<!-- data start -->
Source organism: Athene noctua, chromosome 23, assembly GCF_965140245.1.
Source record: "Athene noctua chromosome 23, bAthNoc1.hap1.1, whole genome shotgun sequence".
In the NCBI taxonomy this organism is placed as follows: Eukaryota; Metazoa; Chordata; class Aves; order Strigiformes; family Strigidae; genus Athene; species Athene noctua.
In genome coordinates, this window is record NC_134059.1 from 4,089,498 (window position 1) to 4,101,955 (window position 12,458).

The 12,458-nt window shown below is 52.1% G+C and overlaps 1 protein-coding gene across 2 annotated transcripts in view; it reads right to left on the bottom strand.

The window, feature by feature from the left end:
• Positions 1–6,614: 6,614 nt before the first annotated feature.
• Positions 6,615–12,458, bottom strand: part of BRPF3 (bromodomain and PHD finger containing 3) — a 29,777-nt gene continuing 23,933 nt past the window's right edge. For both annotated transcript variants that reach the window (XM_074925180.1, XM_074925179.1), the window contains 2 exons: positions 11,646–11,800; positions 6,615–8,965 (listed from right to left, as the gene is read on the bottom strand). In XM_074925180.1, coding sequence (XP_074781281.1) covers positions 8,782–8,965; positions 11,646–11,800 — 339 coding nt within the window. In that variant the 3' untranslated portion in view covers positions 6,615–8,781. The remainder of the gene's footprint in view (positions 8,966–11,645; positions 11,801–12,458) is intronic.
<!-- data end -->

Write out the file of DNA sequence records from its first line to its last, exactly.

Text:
Source organism: Athene noctua, chromosome 23, assembly GCF_965140245.1.
Source record: "Athene noctua chromosome 23, bAthNoc1.hap1.1, whole genome shotgun sequence".
In the NCBI taxonomy this organism is placed as follows: Eukaryota; Metazoa; Chordata; class Aves; order Strigiformes; family Strigidae; genus Athene; species Athene noctua.
In genome coordinates, this window is record NC_134059.1 from 4,089,498 (window position 1) to 4,101,955 (window position 12,458).

The 12,458-nt window shown below is 52.1% G+C and overlaps 1 protein-coding gene across 2 annotated transcripts in view; it reads right to left on the bottom strand.

The window, feature by feature from the left end:
• Positions 1–6,614: 6,614 nt before the first annotated feature.
• Positions 6,615–12,458, bottom strand: part of BRPF3 (bromodomain and PHD finger containing 3) — a 29,777-nt gene continuing 23,933 nt past the window's right edge. For both annotated transcript variants that reach the window (XM_074925180.1, XM_074925179.1), the window contains 2 exons: positions 11,646–11,800; positions 6,615–8,965 (listed from right to left, as the gene is read on the bottom strand). In XM_074925180.1, coding sequence (XP_074781281.1) covers positions 8,782–8,965; positions 11,646–11,800 — 339 coding nt within the window. In that variant the 3' untranslated portion in view covers positions 6,615–8,781. The remainder of the gene's footprint in view (positions 8,966–11,645; positions 11,801–12,458) is intronic.